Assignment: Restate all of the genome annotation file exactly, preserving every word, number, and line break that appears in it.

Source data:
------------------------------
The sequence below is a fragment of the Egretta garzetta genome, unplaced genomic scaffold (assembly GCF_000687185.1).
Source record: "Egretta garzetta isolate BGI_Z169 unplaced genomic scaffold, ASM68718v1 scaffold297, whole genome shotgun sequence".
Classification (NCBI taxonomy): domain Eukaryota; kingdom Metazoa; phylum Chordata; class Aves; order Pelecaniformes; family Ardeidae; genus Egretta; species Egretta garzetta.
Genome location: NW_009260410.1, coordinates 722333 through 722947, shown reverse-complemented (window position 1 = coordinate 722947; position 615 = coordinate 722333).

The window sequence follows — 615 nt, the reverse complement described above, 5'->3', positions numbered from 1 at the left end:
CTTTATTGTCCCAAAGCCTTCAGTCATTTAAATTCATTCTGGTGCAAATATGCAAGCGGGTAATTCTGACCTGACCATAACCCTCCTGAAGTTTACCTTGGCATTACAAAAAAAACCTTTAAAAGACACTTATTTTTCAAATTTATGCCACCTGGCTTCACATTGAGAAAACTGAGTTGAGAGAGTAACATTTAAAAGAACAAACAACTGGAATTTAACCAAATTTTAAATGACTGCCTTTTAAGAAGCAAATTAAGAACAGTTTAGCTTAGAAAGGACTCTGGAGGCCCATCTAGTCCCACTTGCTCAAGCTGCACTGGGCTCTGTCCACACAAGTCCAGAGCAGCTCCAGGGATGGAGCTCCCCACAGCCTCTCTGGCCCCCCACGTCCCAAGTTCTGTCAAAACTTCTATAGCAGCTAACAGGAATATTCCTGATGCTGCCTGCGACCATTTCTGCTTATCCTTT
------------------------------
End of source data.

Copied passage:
The sequence below is a fragment of the Egretta garzetta genome, unplaced genomic scaffold (assembly GCF_000687185.1).
Source record: "Egretta garzetta isolate BGI_Z169 unplaced genomic scaffold, ASM68718v1 scaffold297, whole genome shotgun sequence".
Classification (NCBI taxonomy): domain Eukaryota; kingdom Metazoa; phylum Chordata; class Aves; order Pelecaniformes; family Ardeidae; genus Egretta; species Egretta garzetta.
Genome location: NW_009260410.1, coordinates 722333 through 722947, shown reverse-complemented (window position 1 = coordinate 722947; position 615 = coordinate 722333).

The window sequence follows — 615 nt, the reverse complement described above, 5'->3', positions numbered from 1 at the left end:
CTTTATTGTCCCAAAGCCTTCAGTCATTTAAATTCATTCTGGTGCAAATATGCAAGCGGGTAATTCTGACCTGACCATAACCCTCCTGAAGTTTACCTTGGCATTACAAAAAAAACCTTTAAAAGACACTTATTTTTCAAATTTATGCCACCTGGCTTCACATTGAGAAAACTGAGTTGAGAGAGTAACATTTAAAAGAACAAACAACTGGAATTTAACCAAATTTTAAATGACTGCCTTTTAAGAAGCAAATTAAGAACAGTTTAGCTTAGAAAGGACTCTGGAGGCCCATCTAGTCCCACTTGCTCAAGCTGCACTGGGCTCTGTCCACACAAGTCCAGAGCAGCTCCAGGGATGGAGCTCCCCACAGCCTCTCTGGCCCCCCACGTCCCAAGTTCTGTCAAAACTTCTATAGCAGCTAACAGGAATATTCCTGATGCTGCCTGCGACCATTTCTGCTTATCCTTT